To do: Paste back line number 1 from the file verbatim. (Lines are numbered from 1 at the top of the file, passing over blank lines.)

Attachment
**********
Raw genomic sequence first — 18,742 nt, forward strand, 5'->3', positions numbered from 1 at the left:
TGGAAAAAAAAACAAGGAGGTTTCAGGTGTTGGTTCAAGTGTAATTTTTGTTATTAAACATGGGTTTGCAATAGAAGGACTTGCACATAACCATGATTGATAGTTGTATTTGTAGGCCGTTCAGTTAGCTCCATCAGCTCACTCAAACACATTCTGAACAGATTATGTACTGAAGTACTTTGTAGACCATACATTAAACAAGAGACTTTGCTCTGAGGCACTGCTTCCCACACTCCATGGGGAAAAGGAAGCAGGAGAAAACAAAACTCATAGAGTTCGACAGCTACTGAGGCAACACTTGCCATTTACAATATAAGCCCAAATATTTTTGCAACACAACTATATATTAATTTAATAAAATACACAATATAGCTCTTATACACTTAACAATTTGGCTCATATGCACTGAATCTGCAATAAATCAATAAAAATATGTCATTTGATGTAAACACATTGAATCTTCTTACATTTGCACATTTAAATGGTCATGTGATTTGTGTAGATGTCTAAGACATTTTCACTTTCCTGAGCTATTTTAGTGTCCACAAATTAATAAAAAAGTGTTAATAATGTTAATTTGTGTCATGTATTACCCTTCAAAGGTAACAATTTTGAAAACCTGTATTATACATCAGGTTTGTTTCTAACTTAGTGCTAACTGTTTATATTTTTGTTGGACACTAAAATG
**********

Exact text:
Raw genomic sequence first — 18,742 nt, forward strand, 5'->3', positions numbered from 1 at the left: